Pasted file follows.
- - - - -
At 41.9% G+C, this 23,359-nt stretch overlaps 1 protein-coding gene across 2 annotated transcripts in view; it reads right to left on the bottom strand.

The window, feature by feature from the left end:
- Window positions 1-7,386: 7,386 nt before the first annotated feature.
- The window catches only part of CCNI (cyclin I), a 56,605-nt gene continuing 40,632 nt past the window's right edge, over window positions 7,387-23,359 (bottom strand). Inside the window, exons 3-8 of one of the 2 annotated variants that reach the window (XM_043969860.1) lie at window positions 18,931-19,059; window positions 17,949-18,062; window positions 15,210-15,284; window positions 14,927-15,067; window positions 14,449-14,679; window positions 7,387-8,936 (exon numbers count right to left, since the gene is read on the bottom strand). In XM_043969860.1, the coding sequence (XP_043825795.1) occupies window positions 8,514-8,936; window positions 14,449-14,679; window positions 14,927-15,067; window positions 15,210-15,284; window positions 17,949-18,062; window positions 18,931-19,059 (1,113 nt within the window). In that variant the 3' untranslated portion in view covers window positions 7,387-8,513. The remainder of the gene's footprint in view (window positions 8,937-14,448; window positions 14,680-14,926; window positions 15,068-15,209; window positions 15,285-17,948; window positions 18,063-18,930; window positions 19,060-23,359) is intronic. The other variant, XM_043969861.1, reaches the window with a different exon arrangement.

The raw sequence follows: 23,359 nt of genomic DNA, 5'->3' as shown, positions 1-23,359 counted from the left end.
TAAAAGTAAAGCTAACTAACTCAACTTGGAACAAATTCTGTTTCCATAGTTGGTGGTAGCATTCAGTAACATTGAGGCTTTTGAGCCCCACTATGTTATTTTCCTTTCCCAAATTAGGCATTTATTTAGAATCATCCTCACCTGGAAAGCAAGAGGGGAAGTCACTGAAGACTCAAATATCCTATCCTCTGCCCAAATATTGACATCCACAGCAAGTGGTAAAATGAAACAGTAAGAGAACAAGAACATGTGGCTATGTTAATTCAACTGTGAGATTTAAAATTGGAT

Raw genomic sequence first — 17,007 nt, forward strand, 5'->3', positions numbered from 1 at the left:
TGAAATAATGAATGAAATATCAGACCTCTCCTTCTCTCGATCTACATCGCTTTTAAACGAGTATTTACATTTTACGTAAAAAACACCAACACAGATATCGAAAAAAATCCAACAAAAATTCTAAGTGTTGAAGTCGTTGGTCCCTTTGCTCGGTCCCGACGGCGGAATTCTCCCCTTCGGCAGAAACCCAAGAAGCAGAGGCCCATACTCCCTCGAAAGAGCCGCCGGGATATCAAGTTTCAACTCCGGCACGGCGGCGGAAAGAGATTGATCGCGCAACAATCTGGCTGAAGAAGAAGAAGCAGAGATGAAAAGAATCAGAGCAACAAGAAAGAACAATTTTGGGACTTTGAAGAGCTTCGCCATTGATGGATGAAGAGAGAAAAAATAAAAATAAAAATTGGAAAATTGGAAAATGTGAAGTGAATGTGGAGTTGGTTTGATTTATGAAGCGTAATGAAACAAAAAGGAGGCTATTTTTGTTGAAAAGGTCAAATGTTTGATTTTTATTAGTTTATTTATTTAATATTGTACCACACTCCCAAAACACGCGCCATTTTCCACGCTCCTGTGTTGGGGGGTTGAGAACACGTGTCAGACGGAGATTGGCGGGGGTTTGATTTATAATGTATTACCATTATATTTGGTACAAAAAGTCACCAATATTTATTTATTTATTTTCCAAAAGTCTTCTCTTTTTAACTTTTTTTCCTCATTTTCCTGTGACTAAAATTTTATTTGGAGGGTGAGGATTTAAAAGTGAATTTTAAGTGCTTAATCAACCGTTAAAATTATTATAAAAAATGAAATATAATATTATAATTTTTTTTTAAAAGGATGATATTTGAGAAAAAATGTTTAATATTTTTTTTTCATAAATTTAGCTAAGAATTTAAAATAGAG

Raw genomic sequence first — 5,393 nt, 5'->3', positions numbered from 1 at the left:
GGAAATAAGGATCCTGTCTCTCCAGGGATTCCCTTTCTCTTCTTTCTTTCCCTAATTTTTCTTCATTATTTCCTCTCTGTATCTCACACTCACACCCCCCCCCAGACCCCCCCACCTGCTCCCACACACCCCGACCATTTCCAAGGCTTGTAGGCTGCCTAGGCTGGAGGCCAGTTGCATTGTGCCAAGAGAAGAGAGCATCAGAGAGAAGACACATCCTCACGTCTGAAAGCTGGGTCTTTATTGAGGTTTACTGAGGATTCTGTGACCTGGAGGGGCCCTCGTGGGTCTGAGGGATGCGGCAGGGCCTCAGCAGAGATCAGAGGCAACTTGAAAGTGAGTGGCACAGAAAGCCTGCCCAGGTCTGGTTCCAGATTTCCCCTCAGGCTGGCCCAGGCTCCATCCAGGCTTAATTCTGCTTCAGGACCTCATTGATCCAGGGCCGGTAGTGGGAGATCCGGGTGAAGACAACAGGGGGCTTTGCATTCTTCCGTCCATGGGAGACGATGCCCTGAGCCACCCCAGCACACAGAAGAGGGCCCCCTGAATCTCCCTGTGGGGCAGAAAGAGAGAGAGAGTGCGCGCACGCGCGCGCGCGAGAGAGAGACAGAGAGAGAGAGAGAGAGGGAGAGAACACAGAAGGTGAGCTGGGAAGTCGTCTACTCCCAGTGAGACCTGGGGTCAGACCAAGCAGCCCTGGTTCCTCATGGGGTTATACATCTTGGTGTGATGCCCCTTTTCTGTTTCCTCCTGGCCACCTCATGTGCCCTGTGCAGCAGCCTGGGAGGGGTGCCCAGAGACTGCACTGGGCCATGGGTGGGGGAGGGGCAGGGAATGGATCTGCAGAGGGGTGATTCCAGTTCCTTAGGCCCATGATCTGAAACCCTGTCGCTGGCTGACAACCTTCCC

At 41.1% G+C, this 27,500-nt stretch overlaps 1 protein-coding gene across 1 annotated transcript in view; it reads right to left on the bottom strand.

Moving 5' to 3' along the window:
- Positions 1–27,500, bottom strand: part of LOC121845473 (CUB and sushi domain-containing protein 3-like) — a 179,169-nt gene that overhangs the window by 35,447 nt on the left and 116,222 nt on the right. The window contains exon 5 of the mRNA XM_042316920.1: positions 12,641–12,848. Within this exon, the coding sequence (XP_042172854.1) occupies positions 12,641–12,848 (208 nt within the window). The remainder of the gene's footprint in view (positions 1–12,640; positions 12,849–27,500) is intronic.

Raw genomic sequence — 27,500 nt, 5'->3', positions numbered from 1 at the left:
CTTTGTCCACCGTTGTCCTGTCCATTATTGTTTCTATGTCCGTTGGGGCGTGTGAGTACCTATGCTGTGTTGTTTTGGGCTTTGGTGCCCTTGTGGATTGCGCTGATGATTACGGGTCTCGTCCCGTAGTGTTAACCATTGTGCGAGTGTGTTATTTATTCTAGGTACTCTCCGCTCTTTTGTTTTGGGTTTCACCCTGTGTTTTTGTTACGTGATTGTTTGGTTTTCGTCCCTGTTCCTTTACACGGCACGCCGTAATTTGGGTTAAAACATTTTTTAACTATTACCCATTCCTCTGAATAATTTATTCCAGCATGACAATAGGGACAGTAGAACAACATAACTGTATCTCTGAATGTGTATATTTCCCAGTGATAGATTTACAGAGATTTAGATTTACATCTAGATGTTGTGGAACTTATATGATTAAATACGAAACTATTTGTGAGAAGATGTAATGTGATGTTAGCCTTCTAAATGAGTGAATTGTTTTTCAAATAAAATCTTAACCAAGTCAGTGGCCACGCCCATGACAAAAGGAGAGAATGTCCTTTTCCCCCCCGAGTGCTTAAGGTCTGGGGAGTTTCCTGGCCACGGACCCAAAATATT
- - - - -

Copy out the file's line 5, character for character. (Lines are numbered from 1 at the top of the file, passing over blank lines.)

The raw sequence follows: 23,359 nt of genomic DNA, 5'->3' as shown, positions 1-23,359 counted from the left end.